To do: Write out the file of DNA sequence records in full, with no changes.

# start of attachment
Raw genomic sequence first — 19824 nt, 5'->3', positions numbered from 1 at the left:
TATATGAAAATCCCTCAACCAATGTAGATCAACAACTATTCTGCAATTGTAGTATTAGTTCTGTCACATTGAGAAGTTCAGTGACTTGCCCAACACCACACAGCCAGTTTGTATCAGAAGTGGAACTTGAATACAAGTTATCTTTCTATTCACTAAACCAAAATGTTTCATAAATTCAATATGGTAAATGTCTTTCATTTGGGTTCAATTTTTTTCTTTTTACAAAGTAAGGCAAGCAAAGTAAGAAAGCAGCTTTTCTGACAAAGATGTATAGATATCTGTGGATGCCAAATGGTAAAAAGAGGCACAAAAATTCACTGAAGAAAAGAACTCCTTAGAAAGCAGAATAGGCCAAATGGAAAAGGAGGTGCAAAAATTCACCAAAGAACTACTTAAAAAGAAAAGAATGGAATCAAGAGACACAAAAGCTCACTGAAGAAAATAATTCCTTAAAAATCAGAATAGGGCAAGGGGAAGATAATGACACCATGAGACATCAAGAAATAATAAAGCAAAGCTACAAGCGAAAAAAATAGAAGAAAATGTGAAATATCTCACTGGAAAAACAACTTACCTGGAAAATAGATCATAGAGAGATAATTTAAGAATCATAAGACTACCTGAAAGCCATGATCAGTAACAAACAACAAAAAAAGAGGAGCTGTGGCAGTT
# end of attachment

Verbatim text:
Raw genomic sequence first — 19824 nt, 5'->3', positions numbered from 1 at the left:
TATATGAAAATCCCTCAACCAATGTAGATCAACAACTATTCTGCAATTGTAGTATTAGTTCTGTCACATTGAGAAGTTCAGTGACTTGCCCAACACCACACAGCCAGTTTGTATCAGAAGTGGAACTTGAATACAAGTTATCTTTCTATTCACTAAACCAAAATGTTTCATAAATTCAATATGGTAAATGTCTTTCATTTGGGTTCAATTTTTTTCTTTTTACAAAGTAAGGCAAGCAAAGTAAGAAAGCAGCTTTTCTGACAAAGATGTATAGATATCTGTGGATGCCAAATGGTAAAAAGAGGCACAAAAATTCACTGAAGAAAAGAACTCCTTAGAAAGCAGAATAGGCCAAATGGAAAAGGAGGTGCAAAAATTCACCAAAGAACTACTTAAAAAGAAAAGAATGGAATCAAGAGACACAAAAGCTCACTGAAGAAAATAATTCCTTAAAAATCAGAATAGGGCAAGGGGAAGATAATGACACCATGAGACATCAAGAAATAATAAAGCAAAGCTACAAGCGAAAAAAATAGAAGAAAATGTGAAATATCTCACTGGAAAAACAACTTACCTGGAAAATAGATCATAGAGAGATAATTTAAGAATCATAAGACTACCTGAAAGCCATGATCAGTAACAAACAACAAAAAAAGAGGAGCTGTGGCAGTT